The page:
High TV ratings, low stock price: That's been the bittersweet script for CBS Corp. this season.
Like most media stocks, CBS shares have slumped badly amid the recession. That's true even though the company's core TV network is going full blazes and scored the season's No. 1 new show with the crime drama "The Mentalist."
Now, Wall Street may finally be changing its tune. On Tuesday, Caris & Co. analyst David Miller upgraded the stock, arguing that the recent share price below $4 reflects roughly the value of its Showtime pay-cable channel, without even weighing the value of the CBS broadcast network and other assets.
CBS shares perked up 32 cents to close Tuesday at $4.15, an 8.4% gain.
CBS is the only broadcast network that has seen ratings grow across the board this season. Through Sunday, it had won 19 of the last 25 weeks among all viewers, according to figures from Nielsen Media Research. Season to date, the network is averaging 11.8 million total viewers, up 12% compared with the same period last year. By comparison, NBC and ABC have both slipped 4%; Fox, which aired the Super Bowl last season and has suffered declines at its No. 1 hit "American Idol" this year, has plunged 18%.
Last year, CBS' prime-time lineup was hammered by the effects of the three-month writers strike, so it may not be surprising that it looks much stronger this season. Even so, the network has seen strong results for virtually its entire lineup, from the sitcom "How I Met Your Mother" to the newsmagazine "60 Minutes."
It's true that CBS may not have the trendiest programming. Its procedural crime shows such as "CSI: Crime Scene Investigation" and "NCIS" tend to attract viewers older than 50, a crowd that many advertisers still treat as invisible. But even among the much more desirable demographic of viewers ages 18 to 49, the network has logged a 3% uptick while its rivals are all down.
In his research note, Miller applauded CBS for licensing shows from other producers and not just cramming the schedule full of products from its sister studio.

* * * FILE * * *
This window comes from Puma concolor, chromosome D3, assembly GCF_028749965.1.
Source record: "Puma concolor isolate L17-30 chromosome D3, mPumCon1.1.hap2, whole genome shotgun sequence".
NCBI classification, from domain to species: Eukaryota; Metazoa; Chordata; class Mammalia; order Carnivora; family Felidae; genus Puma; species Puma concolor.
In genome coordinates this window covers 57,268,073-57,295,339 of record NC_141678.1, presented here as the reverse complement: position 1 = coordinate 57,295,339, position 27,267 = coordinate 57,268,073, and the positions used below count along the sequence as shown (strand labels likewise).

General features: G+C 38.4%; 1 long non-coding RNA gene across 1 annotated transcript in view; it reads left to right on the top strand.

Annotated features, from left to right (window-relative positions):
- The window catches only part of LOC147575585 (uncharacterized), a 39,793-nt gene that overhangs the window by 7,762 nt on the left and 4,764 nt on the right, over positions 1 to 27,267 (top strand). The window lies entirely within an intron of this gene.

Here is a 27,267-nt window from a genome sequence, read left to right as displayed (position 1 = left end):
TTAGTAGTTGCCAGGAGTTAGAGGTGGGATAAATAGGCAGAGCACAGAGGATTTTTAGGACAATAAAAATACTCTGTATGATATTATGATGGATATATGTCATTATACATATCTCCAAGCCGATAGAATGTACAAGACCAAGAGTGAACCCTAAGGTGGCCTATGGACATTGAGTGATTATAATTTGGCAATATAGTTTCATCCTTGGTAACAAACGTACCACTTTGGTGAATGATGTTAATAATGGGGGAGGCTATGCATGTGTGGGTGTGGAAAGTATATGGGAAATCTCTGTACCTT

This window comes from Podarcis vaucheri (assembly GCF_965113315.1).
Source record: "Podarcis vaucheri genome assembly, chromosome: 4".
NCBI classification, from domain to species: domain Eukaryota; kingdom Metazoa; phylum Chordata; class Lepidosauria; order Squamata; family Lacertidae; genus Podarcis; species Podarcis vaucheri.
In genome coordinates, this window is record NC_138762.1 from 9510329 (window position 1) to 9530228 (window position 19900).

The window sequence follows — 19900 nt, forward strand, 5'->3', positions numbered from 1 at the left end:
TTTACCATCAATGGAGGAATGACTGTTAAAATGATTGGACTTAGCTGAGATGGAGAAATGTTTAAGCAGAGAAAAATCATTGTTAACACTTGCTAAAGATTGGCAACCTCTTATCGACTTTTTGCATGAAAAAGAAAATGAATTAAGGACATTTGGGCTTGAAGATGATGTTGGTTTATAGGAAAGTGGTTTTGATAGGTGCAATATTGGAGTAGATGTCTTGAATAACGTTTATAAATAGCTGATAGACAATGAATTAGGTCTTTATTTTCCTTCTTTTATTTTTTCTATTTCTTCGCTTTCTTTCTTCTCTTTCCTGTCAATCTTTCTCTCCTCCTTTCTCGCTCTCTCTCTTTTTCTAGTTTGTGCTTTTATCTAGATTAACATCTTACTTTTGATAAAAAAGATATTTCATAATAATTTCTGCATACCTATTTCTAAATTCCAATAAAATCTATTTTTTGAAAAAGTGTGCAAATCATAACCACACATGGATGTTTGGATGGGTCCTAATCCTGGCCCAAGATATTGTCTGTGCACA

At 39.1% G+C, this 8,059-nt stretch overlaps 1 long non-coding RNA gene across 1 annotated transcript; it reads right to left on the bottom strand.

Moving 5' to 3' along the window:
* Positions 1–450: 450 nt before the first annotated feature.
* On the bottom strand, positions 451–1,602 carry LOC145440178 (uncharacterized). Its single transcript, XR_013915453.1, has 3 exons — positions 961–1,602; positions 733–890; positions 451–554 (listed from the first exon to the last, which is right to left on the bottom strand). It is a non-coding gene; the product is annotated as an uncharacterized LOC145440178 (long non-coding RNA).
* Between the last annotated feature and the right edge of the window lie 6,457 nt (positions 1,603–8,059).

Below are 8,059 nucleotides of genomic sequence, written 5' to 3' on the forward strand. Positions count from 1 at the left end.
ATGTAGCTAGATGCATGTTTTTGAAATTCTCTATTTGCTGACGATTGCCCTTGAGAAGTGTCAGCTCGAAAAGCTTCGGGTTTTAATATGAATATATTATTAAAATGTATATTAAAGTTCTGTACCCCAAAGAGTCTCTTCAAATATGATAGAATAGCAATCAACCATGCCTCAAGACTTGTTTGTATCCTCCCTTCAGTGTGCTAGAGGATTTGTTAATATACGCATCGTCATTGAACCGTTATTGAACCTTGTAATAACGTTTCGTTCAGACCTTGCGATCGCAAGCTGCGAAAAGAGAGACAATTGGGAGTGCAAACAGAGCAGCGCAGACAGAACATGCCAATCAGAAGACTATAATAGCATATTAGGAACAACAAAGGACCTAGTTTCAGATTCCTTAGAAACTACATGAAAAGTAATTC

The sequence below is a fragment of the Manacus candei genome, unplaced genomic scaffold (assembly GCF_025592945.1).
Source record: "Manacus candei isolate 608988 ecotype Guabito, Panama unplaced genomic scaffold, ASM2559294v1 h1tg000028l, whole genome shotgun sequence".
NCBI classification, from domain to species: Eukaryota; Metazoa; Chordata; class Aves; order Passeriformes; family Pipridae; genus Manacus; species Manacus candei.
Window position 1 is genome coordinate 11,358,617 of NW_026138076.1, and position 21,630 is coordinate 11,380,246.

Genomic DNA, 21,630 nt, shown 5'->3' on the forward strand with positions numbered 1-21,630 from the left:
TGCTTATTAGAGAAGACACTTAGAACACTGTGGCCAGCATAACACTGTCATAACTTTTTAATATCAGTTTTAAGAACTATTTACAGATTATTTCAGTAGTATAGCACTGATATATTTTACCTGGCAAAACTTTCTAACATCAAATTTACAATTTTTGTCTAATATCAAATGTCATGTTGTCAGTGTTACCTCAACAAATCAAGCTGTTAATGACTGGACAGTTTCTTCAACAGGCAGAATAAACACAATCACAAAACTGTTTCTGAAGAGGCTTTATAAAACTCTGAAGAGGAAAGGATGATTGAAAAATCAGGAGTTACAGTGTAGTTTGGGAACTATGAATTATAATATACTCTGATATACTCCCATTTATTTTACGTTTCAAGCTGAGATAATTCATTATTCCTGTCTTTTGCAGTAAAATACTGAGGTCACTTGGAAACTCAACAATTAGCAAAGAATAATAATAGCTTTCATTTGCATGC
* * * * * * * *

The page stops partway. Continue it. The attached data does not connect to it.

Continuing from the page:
"Placing too many company-owned shows on a prime-time schedule can be very risky and can amount to substantial losses if the shows are canceled," he wrote.
But can CBS capitalize on all this prime-time success later this year, when it moves to pre-sell ad inventory for next season in the "upfront" market? It's a dicey call. The ad market remains horrendous, with recession-spooked big companies pulling back on spending wherever they can.
The company has hinted that, rather than lower ad prices, it may offer less commercial time for sale during the upfront than it usually does, in the hopes that it can sell ad time on more favorable terms later, during the so-called scatter market.
"We will not reduce our pricing," CBS chief Leslie Moonves said at a securities conference March 3. "We may have to sell a little bit less" commercial time during the upfront.
Obviously, such a plan is banking on hopes that the recession will ease by late this year or early next.
If it doesn't, CBS won't be the only media company suffering the consequences. But unlike many of its rivals, CBS is actually increasing its audience at a time when audiences for nearly everyone else are eroding.
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Top CBS series
1. CSI: Crime Scene
19.7 million viewers (average)
3. The Mentalist
4. Criminal Minds
5. Two and a Half Men
Top prime-time shows, ages 18 to 49
For the week ended Sunday:
1. American Idol (Tues.)
Fox, 12.5 million viewers
2. American Idol (Wed.)
3. Dancing With the Stars
4. Desperate Housewives
5. Grey's Anatomy
Source: Nielsen Media Research
On prime time
For prime-time network TV rankings for last week, go to CALENDAR, D9.